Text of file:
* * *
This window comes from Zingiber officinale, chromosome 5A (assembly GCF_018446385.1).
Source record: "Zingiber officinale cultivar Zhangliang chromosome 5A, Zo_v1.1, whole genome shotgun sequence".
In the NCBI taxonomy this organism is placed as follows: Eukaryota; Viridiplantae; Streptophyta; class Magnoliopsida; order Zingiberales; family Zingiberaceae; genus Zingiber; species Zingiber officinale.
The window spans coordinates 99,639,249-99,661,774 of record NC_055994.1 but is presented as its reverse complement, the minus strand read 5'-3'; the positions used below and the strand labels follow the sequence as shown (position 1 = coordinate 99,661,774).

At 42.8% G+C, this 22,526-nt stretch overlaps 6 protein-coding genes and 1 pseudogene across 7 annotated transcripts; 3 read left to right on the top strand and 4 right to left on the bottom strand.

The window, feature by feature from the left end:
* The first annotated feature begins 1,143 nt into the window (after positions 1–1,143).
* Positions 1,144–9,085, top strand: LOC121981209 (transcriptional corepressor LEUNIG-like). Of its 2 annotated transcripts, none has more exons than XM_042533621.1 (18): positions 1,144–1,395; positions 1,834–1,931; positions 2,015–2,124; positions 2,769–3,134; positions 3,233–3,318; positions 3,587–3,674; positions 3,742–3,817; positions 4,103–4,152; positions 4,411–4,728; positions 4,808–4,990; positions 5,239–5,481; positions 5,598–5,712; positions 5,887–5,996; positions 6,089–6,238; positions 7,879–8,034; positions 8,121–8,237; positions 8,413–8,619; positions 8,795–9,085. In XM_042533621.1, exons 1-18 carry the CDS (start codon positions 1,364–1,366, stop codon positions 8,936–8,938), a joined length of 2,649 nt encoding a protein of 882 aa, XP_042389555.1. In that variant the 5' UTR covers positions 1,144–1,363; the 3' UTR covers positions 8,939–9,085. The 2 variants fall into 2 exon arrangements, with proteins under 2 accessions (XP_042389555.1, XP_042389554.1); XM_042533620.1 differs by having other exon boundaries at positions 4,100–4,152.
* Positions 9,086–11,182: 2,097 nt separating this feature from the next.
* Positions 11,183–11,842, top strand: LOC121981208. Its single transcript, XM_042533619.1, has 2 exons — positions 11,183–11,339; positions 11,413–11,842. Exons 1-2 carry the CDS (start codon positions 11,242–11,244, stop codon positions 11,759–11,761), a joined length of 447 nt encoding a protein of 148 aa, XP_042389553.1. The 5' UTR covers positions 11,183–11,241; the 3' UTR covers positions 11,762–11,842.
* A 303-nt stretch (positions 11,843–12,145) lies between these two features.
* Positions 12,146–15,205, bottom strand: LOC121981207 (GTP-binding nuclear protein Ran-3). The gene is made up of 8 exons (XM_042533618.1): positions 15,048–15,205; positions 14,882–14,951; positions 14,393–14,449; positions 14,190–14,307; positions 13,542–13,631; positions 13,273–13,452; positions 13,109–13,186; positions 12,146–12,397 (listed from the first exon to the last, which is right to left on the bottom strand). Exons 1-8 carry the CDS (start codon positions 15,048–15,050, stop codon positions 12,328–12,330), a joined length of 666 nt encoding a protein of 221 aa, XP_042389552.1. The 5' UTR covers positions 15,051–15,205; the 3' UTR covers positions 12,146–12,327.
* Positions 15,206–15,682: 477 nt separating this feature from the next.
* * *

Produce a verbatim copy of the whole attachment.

This window comes from Zingiber officinale, chromosome 5A (assembly GCF_018446385.1).
Source record: "Zingiber officinale cultivar Zhangliang chromosome 5A, Zo_v1.1, whole genome shotgun sequence".
In the NCBI taxonomy this organism is placed as follows: Eukaryota; Viridiplantae; Streptophyta; class Magnoliopsida; order Zingiberales; family Zingiberaceae; genus Zingiber; species Zingiber officinale.
The window spans coordinates 99,639,249-99,661,774 of record NC_055994.1 but is presented as its reverse complement, the minus strand read 5'-3'; the positions used below and the strand labels follow the sequence as shown (position 1 = coordinate 99,661,774).

At 42.8% G+C, this 22,526-nt stretch overlaps 6 protein-coding genes and 1 pseudogene across 7 annotated transcripts; 3 read left to right on the top strand and 4 right to left on the bottom strand.

The window, feature by feature from the left end:
* The first annotated feature begins 1,143 nt into the window (after positions 1–1,143).
* Positions 1,144–9,085, top strand: LOC121981209 (transcriptional corepressor LEUNIG-like). Of its 2 annotated transcripts, none has more exons than XM_042533621.1 (18): positions 1,144–1,395; positions 1,834–1,931; positions 2,015–2,124; positions 2,769–3,134; positions 3,233–3,318; positions 3,587–3,674; positions 3,742–3,817; positions 4,103–4,152; positions 4,411–4,728; positions 4,808–4,990; positions 5,239–5,481; positions 5,598–5,712; positions 5,887–5,996; positions 6,089–6,238; positions 7,879–8,034; positions 8,121–8,237; positions 8,413–8,619; positions 8,795–9,085. In XM_042533621.1, exons 1-18 carry the CDS (start codon positions 1,364–1,366, stop codon positions 8,936–8,938), a joined length of 2,649 nt encoding a protein of 882 aa, XP_042389555.1. In that variant the 5' UTR covers positions 1,144–1,363; the 3' UTR covers positions 8,939–9,085. The 2 variants fall into 2 exon arrangements, with proteins under 2 accessions (XP_042389555.1, XP_042389554.1); XM_042533620.1 differs by having other exon boundaries at positions 4,100–4,152.
* Positions 9,086–11,182: 2,097 nt separating this feature from the next.
* Positions 11,183–11,842, top strand: LOC121981208. Its single transcript, XM_042533619.1, has 2 exons — positions 11,183–11,339; positions 11,413–11,842. Exons 1-2 carry the CDS (start codon positions 11,242–11,244, stop codon positions 11,759–11,761), a joined length of 447 nt encoding a protein of 148 aa, XP_042389553.1. The 5' UTR covers positions 11,183–11,241; the 3' UTR covers positions 11,762–11,842.
* A 303-nt stretch (positions 11,843–12,145) lies between these two features.
* Positions 12,146–15,205, bottom strand: LOC121981207 (GTP-binding nuclear protein Ran-3). The gene is made up of 8 exons (XM_042533618.1): positions 15,048–15,205; positions 14,882–14,951; positions 14,393–14,449; positions 14,190–14,307; positions 13,542–13,631; positions 13,273–13,452; positions 13,109–13,186; positions 12,146–12,397 (listed from the first exon to the last, which is right to left on the bottom strand). Exons 1-8 carry the CDS (start codon positions 15,048–15,050, stop codon positions 12,328–12,330), a joined length of 666 nt encoding a protein of 221 aa, XP_042389552.1. The 5' UTR covers positions 15,051–15,205; the 3' UTR covers positions 12,146–12,327.
* Positions 15,206–15,682: 477 nt separating this feature from the next.